This tutorial was based on one I saw on another blog, but I can’t find that blog now. If you know the one I’m talking about, please let me know. I would love to link back to it, and the blog probably has tons of other awesome tutorials I need to see.
I need some cool, cute but relaxed fitting, nursing-friendly shirts for the summer. I decided to try making a few with my overflowing fabric stash.
I’ve been working on this shirt from Simplicity pattern P1969 for about a week during Mr. B’s morning nap times. I had a little trouble understanding some of the instructions, but I’m sure a more experienced seamstress could have easily finished it in a couple of hours or less. This slightly flawed version is straight from the pattern. It’s such a basic design, though, that I would like to try a few variations with it.
I actually haven’t had the chance to try it on yet, but my lovely torso double Athena stepped in to model it for you.
Note: it’s best to use the handle to pick up a hot iron.
Aside from a live-in maid or a clothes dryer that folds and puts away laundry or a self-cleaning kitchen, the most useful thing for a mom that actually exists is a comfy baby carrier. My preference, hands-down, is for a good quality baby ring sling. They are so versatile you can use them to carry your baby from the time they’re a newborn all the way up to a big toddler. You can carry them lying down, upright, facing in or out, legs tucked in or out, semi-sitting, on mom’s front, back or hip depending on the baby’s age, all with the same sling.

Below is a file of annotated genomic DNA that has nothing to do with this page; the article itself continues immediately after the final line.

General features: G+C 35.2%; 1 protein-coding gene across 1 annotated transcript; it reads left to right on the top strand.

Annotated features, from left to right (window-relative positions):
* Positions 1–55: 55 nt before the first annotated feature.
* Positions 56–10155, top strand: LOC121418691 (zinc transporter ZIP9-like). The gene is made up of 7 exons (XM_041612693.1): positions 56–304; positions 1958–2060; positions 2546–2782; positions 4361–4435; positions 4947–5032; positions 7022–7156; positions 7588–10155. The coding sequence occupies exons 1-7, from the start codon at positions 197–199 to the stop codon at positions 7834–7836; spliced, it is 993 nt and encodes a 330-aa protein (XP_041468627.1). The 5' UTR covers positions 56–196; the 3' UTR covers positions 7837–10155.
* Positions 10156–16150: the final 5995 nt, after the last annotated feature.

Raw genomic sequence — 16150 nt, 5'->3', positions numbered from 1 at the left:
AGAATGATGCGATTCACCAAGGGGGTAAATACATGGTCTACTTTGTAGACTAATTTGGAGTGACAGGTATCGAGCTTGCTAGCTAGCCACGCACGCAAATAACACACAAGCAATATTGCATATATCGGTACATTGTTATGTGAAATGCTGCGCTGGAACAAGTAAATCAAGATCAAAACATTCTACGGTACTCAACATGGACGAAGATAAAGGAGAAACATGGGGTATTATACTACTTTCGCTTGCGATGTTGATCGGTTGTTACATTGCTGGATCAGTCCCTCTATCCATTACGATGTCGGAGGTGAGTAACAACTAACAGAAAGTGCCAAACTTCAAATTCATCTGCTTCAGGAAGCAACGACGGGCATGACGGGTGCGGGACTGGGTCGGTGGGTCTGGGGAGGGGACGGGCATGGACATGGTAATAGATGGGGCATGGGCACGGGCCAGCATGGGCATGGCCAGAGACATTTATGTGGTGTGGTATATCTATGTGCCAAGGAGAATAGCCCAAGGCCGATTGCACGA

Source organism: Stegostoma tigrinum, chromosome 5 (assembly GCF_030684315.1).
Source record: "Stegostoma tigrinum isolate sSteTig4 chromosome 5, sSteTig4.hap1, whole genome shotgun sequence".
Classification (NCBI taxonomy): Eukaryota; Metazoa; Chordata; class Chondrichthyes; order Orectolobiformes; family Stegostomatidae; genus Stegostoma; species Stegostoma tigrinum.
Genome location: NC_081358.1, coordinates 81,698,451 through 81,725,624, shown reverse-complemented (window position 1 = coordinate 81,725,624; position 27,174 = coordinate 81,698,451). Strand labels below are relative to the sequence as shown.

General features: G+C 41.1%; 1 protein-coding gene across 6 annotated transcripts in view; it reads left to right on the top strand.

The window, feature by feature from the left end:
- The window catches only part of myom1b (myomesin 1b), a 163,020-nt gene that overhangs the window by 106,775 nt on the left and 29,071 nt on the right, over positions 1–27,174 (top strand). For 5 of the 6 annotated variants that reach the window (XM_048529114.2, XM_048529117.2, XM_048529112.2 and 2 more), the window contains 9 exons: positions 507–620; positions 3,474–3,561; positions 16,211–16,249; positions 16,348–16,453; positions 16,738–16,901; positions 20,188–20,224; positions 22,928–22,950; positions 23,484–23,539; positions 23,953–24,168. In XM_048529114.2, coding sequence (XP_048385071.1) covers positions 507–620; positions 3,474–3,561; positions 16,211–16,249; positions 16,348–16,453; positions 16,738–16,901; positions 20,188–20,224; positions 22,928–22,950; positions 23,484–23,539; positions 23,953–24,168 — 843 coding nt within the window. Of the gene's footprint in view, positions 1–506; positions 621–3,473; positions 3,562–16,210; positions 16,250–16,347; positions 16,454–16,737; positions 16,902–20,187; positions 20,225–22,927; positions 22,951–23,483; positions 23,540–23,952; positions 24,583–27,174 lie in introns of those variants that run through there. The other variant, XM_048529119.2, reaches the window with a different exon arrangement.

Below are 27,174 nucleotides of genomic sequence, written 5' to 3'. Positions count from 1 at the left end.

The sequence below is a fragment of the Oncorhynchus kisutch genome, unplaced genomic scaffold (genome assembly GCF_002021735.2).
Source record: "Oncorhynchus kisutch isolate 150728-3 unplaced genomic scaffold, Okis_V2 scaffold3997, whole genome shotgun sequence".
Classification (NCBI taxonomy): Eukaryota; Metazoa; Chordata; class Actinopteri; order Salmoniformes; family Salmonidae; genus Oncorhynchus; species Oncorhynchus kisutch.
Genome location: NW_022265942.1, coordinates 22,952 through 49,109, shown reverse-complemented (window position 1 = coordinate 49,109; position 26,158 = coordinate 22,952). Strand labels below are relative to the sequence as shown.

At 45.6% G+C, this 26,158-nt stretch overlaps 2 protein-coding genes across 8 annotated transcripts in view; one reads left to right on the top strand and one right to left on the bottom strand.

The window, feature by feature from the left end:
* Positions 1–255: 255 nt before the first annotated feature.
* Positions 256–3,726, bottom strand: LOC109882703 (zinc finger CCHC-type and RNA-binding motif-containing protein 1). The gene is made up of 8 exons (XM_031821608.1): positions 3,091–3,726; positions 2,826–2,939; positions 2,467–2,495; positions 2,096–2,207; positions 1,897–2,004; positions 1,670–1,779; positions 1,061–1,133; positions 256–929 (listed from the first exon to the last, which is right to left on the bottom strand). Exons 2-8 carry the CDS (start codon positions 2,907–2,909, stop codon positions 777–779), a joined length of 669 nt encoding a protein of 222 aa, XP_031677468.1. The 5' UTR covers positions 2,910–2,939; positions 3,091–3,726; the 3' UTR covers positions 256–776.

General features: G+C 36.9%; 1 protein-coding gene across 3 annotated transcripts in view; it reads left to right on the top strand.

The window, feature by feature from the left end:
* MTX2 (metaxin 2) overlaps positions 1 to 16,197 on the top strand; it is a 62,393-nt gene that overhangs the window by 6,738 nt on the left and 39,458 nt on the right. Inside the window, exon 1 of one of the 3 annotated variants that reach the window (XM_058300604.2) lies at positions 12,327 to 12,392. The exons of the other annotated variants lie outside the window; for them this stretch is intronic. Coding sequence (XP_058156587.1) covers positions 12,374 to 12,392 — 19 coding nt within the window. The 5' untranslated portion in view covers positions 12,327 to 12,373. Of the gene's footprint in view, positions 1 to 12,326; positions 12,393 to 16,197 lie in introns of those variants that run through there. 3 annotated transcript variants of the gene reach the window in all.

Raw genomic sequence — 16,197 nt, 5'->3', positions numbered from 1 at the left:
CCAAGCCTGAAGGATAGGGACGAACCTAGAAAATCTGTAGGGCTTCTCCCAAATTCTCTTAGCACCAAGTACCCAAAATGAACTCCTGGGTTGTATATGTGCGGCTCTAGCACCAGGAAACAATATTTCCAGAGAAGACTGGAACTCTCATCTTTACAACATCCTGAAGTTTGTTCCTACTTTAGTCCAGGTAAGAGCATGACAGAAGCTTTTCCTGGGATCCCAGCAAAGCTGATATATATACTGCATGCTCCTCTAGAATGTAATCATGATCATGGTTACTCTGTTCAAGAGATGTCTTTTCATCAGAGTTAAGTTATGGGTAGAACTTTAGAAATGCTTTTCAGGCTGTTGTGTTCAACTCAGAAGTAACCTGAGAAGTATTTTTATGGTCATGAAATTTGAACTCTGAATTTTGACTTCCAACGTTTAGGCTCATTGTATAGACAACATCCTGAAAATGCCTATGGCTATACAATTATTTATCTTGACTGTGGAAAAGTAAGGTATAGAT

For mom, the sling supports your back and distributes baby’s weight evenly when worn properly. Ring slings are adjustable to any body shape and size. Best of all, you don’t have to spend a fortune on a good one if you have the slightest sewing ability. All you need is a length of sturdy material, a pair of solid rings and a sewing machine. There are so many good tutorials online for making your own, I’m not going to do my own here. One that I found very helpful for making slings, complete with info on choosing fabric and where to buy rings can be found here: http://www.sleepingbaby.net/jan/Baby/index.html.